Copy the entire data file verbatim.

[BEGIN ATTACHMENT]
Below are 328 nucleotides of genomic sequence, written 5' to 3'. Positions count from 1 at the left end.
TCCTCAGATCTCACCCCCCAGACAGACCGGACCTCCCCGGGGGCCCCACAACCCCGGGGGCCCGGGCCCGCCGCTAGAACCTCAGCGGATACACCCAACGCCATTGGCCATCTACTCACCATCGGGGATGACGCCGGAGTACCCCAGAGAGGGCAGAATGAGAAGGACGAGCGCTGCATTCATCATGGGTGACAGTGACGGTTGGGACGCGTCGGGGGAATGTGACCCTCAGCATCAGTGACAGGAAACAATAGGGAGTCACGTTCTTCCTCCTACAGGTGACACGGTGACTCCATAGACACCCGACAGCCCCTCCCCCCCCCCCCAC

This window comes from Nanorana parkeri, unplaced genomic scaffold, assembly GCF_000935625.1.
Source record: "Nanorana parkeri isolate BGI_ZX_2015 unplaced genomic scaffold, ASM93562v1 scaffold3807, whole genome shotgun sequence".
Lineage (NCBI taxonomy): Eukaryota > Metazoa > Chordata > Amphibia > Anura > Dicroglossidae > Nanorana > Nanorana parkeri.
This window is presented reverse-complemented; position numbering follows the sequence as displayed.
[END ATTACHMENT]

Below are 328 nucleotides of genomic sequence, written 5' to 3'. Positions count from 1 at the left end.
TCCTCAGATCTCACCCCCCAGACAGACCGGACCTCCCCGGGGGCCCCACAACCCCGGGGGCCCGGGCCCGCCGCTAGAACCTCAGCGGATACACCCAACGCCATTGGCCATCTACTCACCATCGGGGATGACGCCGGAGTACCCCAGAGAGGGCAGAATGAGAAGGACGAGCGCTGCATTCATCATGGGTGACAGTGACGGTTGGGACGCGTCGGGGGAATGTGACCCTCAGCATCAGTGACAGGAAACAATAGGGAGTCACGTTCTTCCTCCTACAGGTGACACGGTGACTCCATAGACACCCGACAGCCCCTCCCCCCCCCCCCAC

This window comes from Nanorana parkeri, unplaced genomic scaffold, assembly GCF_000935625.1.
Source record: "Nanorana parkeri isolate BGI_ZX_2015 unplaced genomic scaffold, ASM93562v1 scaffold3807, whole genome shotgun sequence".
Lineage (NCBI taxonomy): Eukaryota > Metazoa > Chordata > Amphibia > Anura > Dicroglossidae > Nanorana > Nanorana parkeri.
This window is presented reverse-complemented; position numbering follows the sequence as displayed.